Vocal style established in the Baroque, with a solo singer and instrumental accompaniment.
A group of nobles, poets, and composers who prepared the way for the beginning of opera.
Bass part of the Baroque accompaniment with figures (numbers) indicating the chords to be played.
baroque accompaniment made up of a bass part usually played by two instruments a keyboard plus a low melodic instrument
A system of slightly adjusting the tuning of intervals within the octave, thus making it possible to play in every major and minor key.
Doctrine of Affections
the theory that different musical moods could and should be used to influence the emotions, or affections, of the listener
Male singer castrated before puberty to retain a high voice range; the most important category of vocal soloists in opera during the baroque period.
Drama that is sung to orchestral accompaniment, usually a large-scale composition employing vocal soloists, chorus, orchestra, costumes, and scenery
musically heightened speech, often used in an opera, oratorio, or cantata to report dramatic action and advance the plot
Speechlike melody that is sung by a solo voice accompanied only by a basso continuo.
accompanied by orchestra
operatic solo; a song sung by one person in an opera or oratorio
da capo aria
an aria in ABA form
an introductory movement, usually for orchestra, that precedes an opera, oratorio, or dance suite
Short orchestral work, found in Baroque opera, to facilitate scene changes.
Text of an opera.
Dramatist who writes the libretto, or text, of an opera.
lavish, spectacular court entertainment primarily during the late English Renaissance (early Baroque)
a dance form associated with sailors
a repeating melody, usually in the bass, throughout a vocal or instrumental composition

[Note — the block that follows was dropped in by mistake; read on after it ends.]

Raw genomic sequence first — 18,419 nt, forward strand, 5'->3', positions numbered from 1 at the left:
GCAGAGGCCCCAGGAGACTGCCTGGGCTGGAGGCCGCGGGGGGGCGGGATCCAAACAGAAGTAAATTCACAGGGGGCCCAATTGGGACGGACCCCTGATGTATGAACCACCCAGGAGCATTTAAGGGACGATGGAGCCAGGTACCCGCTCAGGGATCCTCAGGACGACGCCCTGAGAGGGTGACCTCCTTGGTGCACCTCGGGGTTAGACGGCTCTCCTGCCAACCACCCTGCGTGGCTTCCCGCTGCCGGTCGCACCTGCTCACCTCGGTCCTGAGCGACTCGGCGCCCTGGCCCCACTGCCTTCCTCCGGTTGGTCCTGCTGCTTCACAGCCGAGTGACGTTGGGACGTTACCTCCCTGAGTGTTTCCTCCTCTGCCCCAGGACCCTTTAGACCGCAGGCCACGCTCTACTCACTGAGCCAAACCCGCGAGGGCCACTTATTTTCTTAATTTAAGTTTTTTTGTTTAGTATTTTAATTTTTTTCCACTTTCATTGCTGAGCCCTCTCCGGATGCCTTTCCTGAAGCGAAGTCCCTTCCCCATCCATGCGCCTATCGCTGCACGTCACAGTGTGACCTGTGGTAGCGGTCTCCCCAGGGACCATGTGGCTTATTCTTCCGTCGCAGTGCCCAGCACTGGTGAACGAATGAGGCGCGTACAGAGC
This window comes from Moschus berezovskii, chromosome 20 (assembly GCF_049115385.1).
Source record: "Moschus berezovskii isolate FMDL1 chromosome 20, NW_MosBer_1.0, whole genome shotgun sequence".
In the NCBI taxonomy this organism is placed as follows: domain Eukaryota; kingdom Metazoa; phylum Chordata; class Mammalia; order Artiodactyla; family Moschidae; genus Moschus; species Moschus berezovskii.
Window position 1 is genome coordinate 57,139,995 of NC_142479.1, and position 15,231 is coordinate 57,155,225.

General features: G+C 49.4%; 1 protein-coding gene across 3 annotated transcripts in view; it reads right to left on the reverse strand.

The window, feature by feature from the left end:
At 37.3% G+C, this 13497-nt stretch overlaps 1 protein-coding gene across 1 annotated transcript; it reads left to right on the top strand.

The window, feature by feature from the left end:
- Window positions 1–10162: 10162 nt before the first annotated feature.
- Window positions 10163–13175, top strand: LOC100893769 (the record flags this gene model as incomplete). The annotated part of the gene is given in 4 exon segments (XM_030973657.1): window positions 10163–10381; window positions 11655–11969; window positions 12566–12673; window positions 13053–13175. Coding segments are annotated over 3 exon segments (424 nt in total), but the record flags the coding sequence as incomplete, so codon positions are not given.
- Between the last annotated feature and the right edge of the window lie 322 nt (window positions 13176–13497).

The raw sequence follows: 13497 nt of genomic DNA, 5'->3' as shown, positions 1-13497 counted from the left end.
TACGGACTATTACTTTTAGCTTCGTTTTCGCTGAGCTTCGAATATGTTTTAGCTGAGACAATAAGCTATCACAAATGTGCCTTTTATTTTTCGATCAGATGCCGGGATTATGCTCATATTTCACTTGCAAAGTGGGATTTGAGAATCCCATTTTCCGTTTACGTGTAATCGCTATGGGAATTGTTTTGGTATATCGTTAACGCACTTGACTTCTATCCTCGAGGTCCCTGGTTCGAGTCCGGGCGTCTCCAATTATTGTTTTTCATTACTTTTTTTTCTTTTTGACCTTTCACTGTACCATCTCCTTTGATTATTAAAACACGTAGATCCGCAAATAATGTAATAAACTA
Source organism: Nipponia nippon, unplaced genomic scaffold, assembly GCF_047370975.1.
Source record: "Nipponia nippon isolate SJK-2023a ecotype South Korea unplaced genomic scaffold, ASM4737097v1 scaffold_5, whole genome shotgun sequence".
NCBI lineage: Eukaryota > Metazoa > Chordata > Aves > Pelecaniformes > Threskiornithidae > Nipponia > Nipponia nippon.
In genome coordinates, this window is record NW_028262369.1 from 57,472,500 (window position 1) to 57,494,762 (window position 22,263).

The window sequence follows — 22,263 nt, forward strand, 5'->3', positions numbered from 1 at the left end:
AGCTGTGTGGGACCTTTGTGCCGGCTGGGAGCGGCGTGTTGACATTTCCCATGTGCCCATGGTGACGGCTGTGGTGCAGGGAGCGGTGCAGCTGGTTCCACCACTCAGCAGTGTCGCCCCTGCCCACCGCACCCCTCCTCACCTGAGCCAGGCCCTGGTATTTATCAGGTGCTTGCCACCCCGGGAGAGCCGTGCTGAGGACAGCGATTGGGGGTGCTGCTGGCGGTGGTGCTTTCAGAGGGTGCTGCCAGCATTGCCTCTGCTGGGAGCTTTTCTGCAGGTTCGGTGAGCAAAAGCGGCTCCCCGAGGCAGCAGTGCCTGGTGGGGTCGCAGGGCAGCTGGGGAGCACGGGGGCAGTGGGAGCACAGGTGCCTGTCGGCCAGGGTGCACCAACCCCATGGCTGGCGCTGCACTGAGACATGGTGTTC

a multi–movement sacred work including arias, ariosos, and recitatives performed by vocal soloists, and chorus, and a small accompanying orchestra; became the musical core of the Sunday service of the Lutheran church
hymn tune sung to German religious text
Large-scale dramatic genre originating in the Baroque, based on a text or religious or serious character, performed by solo voices, chorus, and orchestra; similar to opera but without scenery, costumes, or action.
Set of dance-inspired movements
A rare female composer during the early 17th century.
Because of her more aristocratic standing, she would not perform in
public and was supported by her father financially. This allowed her to
avoid the restrictions many of her contemporaries had. She published
more cantatas than any other composer of the time.
Claudio Monteverdi (1567-1643)
-one of the most important composers of early baroque period
-created earliest decent opera (Orfeo)
-all his music is for voice
Sumer is icumin in
-one of the earliest examples of polyphony from England
-secular function: celebrate arrival of summer
-6 male voices, a capella
without instrumental accompaniment
without instrumental accompaniment
Latin “fixed melody”; An existing melody, often taken from a Gregorian
chant, on which a new polyphonic work is based; used especially for
melodies presented in long notes.
everyday language of people in a region or country
A 16th-century movement for religious reform, leading to the founding of Christian churches that rejected the pope's authority.
Josquin des Prez (1440-1521)
-wrote Ave Maria...Virgo Serena
-wrote masses, motets, and secular vocal
-Flemish (born in Hainaut province, now part of
Belgium)-considered a master of Renaissance music
Giovanni Pierluigi da Palestrina (1525-1594)
-Italian wrote for Catholic church only
-important composer during the counter-reformation
-wrote Pope Marcellus Mass
Ordinary Mass ◦ Kyrie
◦ Agnus Dei
What are parts of the Proper of the Mass?
Communion, Introit, Gradual, Alleluia & Offertory
pastoral song; song for several singers with- out instruments
Slow, gliding Renaissance dance in duple meter performed by couples holding hands
fast triple meter dance; Italian
a round dance
composer, highly influential in the development of the italian madrigal
English madrigalist who composed "Fair Phyllis"
monophonic vocal music in the medieval church designed to project religious chants
Musical form of chanting in which one side of the choir responds to the other.
CommunitasOral tradition Lead by individual or small group Repetitive text, call and response, improvisation